Russia (MNN) — A rising unemployment rate in the United States, coupled with negative consumer confidence, is causing many companies to lose money. As companies continue to trim expenses, the trickle down is that many people in North America simply aren't able to fund ministry, or they're afraid to.
That "trickle down"' is having an effect on Slavic Gospel Association. Eric Mock, Vice President of SGA Ministry Operations, says the poor economy is making it difficult to raise money for summer camp for needy kids in the former Soviet Union. "Thus far, based on trends on the previous year, by comparison we're at 60-percent of where we've been the last few years. And, what that means is we've been able to send support for about 4,000 children, but we'd like to reach 6,000."
Summer camp is a tradition for families in this area of the world. While once used to brainwash kids into the Soviet "system," Christians are using them to share the Gospel. Mock says, "This is really a heartbreaking situation that we find ourselves in this year. A lot of these kids hear the Gospel and come to trust in Christ through these summer camp ministries."
The camps are run by Russian evangelical Christians. He says if the money issue doesn't improve, 2,000 kids will NOT hear the Gospel.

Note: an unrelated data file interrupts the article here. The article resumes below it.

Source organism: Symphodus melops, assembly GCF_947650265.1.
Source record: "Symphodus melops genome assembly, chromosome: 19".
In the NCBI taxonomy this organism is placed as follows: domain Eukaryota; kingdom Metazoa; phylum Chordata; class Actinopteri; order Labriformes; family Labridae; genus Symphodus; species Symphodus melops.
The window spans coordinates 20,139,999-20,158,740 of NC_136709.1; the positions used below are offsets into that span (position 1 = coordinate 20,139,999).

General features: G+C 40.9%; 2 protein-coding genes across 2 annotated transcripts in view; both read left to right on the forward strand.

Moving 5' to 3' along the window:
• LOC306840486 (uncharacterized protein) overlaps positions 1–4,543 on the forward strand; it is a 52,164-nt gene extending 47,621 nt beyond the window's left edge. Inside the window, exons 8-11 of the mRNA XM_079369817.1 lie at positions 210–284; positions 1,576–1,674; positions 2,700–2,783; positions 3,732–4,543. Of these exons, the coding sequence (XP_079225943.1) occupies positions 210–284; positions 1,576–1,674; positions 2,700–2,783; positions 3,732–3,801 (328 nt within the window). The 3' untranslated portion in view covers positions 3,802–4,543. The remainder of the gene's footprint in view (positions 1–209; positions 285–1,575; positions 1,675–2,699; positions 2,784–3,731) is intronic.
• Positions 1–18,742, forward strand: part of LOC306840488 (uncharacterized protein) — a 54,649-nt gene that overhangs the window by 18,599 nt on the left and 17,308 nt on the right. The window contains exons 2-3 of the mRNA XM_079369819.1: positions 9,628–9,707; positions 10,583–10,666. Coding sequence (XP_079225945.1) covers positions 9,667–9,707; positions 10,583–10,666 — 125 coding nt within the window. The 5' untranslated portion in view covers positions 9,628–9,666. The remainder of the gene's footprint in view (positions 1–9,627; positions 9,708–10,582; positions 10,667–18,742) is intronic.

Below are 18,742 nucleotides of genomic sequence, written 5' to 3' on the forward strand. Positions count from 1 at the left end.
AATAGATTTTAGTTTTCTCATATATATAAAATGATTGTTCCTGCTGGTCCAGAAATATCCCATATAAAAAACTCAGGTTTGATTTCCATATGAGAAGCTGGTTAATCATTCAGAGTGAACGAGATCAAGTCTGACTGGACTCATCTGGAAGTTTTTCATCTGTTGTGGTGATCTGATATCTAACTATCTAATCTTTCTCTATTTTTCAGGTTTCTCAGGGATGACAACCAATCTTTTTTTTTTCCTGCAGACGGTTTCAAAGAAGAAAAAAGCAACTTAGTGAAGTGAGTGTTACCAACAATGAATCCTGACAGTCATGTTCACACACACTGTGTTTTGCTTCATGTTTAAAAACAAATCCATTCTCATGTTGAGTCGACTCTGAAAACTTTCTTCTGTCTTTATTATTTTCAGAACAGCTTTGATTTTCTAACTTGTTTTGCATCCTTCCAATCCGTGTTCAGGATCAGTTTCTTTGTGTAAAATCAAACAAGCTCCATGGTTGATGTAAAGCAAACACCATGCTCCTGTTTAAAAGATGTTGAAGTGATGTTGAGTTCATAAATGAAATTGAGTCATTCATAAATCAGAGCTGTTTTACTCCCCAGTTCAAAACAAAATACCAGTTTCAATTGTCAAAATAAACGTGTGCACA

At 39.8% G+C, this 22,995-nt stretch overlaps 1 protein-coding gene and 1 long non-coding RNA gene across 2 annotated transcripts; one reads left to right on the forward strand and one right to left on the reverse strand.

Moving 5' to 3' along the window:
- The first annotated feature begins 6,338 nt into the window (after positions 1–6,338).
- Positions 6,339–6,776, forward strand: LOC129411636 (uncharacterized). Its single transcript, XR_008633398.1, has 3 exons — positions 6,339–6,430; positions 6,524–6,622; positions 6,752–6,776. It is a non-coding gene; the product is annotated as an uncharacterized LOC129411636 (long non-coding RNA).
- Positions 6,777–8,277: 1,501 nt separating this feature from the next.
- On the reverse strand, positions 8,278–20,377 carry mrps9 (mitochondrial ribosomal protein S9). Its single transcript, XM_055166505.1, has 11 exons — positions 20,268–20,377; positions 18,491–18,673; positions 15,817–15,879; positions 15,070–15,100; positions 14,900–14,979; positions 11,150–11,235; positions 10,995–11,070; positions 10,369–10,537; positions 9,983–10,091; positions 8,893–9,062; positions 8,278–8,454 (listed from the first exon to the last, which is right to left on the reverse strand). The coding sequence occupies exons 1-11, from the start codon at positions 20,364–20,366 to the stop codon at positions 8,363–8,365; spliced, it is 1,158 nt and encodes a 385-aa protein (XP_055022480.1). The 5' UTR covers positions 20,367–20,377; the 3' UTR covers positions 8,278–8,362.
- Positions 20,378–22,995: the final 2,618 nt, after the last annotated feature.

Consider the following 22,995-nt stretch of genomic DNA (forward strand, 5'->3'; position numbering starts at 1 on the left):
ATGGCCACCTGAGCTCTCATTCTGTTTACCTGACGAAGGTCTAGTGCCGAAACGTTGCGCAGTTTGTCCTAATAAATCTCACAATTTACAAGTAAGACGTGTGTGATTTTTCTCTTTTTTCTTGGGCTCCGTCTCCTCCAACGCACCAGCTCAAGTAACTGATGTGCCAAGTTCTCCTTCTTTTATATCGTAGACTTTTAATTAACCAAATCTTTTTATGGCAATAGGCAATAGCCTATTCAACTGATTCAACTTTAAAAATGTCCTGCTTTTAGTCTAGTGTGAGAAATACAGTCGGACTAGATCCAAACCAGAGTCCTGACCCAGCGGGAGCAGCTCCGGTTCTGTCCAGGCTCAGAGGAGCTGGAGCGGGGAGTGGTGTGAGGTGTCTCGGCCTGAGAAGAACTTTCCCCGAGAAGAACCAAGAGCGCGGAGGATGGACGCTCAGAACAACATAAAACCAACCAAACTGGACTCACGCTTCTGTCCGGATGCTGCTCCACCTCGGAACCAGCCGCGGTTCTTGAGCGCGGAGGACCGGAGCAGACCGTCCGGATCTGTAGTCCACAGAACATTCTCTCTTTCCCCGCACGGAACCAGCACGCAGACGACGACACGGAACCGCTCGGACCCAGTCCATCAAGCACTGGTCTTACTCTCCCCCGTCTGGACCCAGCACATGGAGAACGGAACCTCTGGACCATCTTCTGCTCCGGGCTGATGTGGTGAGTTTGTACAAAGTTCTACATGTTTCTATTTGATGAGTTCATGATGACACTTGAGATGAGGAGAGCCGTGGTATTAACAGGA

Mock says $41 is all it takes "not only to help a kid go to camp, but it also provides them evangelistic literature and even discipleship materials." It also provides follow-up after camp and helps "support the church in developing them in the knowledge of God's Word."
SGA needs to raise $82,000 to reach this seemingly insurmountable goal. However, a few large gifts will help reach that goal quickly.
"Just the mere thought of some of these children being denied the opportunity to attend a camp and hear the Gospel really hurts my heart."
Camps are strategic, especially in the "stans" area. "There are regions right now that are hostile to the Gospel. In some of the countries, the idea of a children's summer camp is about the only tool that we have that allows us to do the act of evangelism. Open evangelism in the public is just forbidden in many locations," says Mock.
As you give $41 dollars to SGA's work, you're not only investing in the eternity of a child, but the future of a nation. "If we neglect this opportunity, we potentially have a generation which will grow up to be the future leaders in these countries, who have really never heard about who God is or who our Savior is."